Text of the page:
A private prosecution attempt against Alliance Group for returning only part of its $34.3 million Covid-19 wage subsidy is being broadened to include all the big meat company's directors - and possibly a government minister.
Self-styled professional campaigner Simon Lusk in September sought leave of the court to bring a private prosecution against the South Island meat company's non-executive directors for Alliance's "disgraceful" failure to completely repay the wage subsidy.
Lusk has been waiting for the farmer-owned company to declare its 2020-year financial results, announced this month, to provide further information to the court at Invercargill to bolster his case.
"My lawyer has forwarded additional information to the judge with the annual results showing an increase in revenue, not a fall in revenue of 30 per cent. I have also instructed the lawyer to broaden the case to all Alliance directors."
Alliance - which, as an essential food-producing service, was permitted to keep operating during New Zealand's March-imposed Covid-19 lockdown in a year in which the export meat industry declared record sales - in September said it had repaid 50 per cent of the wage subsidy claimed.
It has since paid back another $4m - $13m short of what it claimed.
Lusk's September court filing proposed prosecution of longer-term Alliance directors, chairman Murray Taggart, and independents Sarah Brown, Peter Schuyt and Graeme Milne.
He said since this month's annual result, he had extended his proposed prosecution to all Alliance directors. His sights were also now on the Beehive. The Minister of Social Development has had direct oversight of the Covid-19 wage subsidy scheme but it was shepherded in by the Minister of Finance.
"My lawyer is currently working on which minister has failed in their ministerial obligations and which court it would be appropriate to adjudicate on whether they have fulfilled their obligations. While I would prefer not to have to take this action I would prefer to work through back channels and have the minister solve the problem before it ends up in court."
Alliance announced an underlying profit of $27.4m. Adjusted for one-off events, the annual profit result was $7.5m before tax.
Revenue was a record $1.8 billion for the year ending September 30.
Lusk said Alliance appeared not to fit the eligibility criteria for the wage subsidy.
"The wage subsidy was for companies that had an actual or projected fall in revenue of more than 30 per cent. They were an essential service that continued to operate during the lockdown.
"They either have had a fall in revenue of more than 30 per cent in which case they are entitled to keep the entire amount - or they have not had a fall in revenue of more than 30 per cent and they should pay back the entire amount.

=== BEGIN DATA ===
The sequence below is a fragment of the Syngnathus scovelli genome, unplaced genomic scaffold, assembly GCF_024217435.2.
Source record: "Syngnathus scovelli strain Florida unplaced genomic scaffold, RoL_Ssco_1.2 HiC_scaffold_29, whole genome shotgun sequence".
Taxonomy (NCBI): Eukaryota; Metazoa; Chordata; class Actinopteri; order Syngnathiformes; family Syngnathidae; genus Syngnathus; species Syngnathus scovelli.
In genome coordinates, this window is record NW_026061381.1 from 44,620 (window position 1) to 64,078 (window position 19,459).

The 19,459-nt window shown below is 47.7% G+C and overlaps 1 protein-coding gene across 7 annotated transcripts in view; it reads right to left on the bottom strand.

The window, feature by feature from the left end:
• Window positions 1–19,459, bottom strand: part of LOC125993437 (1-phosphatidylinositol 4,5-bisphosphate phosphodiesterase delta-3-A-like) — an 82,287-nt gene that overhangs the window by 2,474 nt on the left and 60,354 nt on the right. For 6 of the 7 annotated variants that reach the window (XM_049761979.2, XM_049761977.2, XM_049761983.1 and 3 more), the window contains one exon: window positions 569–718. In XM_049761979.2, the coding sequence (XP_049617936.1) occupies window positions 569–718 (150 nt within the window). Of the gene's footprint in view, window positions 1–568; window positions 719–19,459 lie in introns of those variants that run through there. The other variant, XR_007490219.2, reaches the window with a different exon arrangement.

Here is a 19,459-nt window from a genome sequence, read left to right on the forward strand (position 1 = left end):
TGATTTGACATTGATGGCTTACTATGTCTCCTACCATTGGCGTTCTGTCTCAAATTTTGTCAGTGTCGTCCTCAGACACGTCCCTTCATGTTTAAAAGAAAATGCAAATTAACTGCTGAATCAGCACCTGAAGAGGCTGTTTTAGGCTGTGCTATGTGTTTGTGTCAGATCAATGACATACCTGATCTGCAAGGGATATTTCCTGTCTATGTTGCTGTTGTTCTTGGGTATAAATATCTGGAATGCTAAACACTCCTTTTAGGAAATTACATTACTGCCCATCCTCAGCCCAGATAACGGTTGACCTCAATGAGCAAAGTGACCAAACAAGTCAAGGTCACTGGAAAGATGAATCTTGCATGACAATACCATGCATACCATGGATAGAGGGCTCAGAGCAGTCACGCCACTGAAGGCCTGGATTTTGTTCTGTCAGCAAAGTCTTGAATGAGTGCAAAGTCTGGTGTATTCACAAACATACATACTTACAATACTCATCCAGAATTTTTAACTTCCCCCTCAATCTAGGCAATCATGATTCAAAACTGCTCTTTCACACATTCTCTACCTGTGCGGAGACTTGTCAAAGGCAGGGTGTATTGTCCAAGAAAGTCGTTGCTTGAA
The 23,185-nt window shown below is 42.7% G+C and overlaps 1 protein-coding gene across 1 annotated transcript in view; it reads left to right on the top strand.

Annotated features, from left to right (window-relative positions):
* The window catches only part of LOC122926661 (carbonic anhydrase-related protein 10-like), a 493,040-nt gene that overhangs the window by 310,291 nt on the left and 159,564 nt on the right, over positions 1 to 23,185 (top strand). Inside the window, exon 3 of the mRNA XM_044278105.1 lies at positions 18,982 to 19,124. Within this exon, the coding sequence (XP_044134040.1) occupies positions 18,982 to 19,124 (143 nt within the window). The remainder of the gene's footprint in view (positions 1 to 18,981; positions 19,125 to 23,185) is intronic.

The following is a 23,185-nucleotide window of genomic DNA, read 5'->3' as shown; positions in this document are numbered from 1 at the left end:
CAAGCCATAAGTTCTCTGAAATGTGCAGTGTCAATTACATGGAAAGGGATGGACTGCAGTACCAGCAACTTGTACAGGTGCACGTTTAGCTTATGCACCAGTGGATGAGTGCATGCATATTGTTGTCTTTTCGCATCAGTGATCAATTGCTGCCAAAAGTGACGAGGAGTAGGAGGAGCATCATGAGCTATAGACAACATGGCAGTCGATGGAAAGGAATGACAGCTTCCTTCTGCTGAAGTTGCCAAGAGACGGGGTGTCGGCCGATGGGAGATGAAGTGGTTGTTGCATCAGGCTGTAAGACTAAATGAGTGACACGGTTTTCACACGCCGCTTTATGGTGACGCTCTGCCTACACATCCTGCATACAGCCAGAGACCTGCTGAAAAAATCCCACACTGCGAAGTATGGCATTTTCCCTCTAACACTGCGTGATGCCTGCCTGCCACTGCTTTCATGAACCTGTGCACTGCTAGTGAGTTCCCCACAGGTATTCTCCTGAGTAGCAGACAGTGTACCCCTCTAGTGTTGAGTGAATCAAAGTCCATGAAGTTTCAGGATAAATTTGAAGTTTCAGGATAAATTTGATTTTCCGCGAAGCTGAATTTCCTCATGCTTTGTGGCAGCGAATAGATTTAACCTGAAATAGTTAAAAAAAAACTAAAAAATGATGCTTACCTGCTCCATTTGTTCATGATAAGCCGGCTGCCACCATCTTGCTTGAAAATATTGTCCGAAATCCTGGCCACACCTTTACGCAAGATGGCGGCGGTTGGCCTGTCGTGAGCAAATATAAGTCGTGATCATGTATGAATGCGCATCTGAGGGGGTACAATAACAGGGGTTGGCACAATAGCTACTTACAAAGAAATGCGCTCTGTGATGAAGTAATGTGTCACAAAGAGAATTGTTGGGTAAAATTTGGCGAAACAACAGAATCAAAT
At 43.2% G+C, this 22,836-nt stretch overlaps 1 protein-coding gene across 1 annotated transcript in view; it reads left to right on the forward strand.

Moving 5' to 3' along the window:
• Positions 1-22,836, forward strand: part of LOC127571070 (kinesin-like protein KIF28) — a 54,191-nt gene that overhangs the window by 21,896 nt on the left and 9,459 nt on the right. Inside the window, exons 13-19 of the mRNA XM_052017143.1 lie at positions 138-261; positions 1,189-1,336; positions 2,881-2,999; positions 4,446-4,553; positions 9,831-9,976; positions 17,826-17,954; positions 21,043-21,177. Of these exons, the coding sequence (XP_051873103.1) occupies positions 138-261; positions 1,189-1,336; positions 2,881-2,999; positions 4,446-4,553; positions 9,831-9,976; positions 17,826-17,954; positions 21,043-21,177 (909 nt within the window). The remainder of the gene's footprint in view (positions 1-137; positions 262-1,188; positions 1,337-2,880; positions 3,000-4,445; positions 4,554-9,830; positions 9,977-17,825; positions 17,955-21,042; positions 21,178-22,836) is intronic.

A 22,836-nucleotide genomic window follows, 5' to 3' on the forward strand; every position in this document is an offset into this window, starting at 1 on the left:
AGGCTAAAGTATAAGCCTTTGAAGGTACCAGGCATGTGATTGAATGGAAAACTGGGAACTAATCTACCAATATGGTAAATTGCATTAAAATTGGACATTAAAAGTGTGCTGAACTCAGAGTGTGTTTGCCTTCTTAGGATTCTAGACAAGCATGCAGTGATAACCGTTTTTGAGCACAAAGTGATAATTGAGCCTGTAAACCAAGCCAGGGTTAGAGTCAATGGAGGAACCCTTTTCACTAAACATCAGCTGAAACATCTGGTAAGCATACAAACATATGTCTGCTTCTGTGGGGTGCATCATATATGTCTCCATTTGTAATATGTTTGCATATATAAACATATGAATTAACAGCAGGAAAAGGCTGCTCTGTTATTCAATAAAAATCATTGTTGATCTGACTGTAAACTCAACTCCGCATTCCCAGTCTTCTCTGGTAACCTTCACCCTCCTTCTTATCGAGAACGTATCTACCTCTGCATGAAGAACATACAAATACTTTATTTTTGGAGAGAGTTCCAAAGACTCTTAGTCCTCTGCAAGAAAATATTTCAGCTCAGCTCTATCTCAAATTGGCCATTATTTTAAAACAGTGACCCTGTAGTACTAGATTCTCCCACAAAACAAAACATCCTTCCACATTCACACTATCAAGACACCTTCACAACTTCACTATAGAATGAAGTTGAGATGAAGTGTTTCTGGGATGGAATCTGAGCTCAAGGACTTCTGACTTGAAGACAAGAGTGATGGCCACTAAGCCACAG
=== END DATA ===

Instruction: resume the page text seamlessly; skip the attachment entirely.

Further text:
"There is no criteria where you can pick and choose how much of the subsidy you keep.
"They may be able to justify doing so (part repayment), but they may not and it is important that an impartial referee (the court) adjudicates.
"Our laws should treat all equally, not have double standards where the poor, uneducated and struggling are treated differently to corporates."
Alliance chairman Taggart has said Lusk's court filing is "spurious and unfounded".
"Alliance Group predominantly processes sheep and the nature of our processing means we were more severely affected by the Covid-19 operating restrictions than other companies," he said.
He has said the company had been open and upfront about the wage subsidy.
"We have been in ongoing discussions with the Ministry of Social Development about the application of the subsidy and stated from the outset that we would return any funds not used to pay people. In line with that commitment, we have returned $17m of the subsidy."
Alliance wasn't the only meat company to claim large wage subsidies.
The subsidy programme paid around $111m to meat companies, allowed to keep working in lockdown.
The largest meat company claimants were Silver Fern Farms, paid $43.2m for 6161 employees, Alliance Group, which received $34.3m for 4913 staff, and the Anzco group of companies which got $17.3m for 2478 employees.
Silver Fern Farms repaid the subsidy in full in July.
Herald inquiries suggest the wage subsidy was claimed for around 13,500 of the meat industry's estimated 22,000 employees.
Several smaller meat companies also claimed the subsidy.
But some large industry players did not. They included Affco, Greenlea and Hellaby, which between them employ more than 6000 people.
The taxpayer-funded wage subsidy scheme, a response to Covid-impact job losses, has so far cost more than $13b.
Lusk said his court action filing was with the judge and there was no indication of when the case would proceed.
"Unless Alliance pays back the subsidy in full the case will continue in the event that the judge refuses permission for the prosecution to proceed because I will immediately appeal."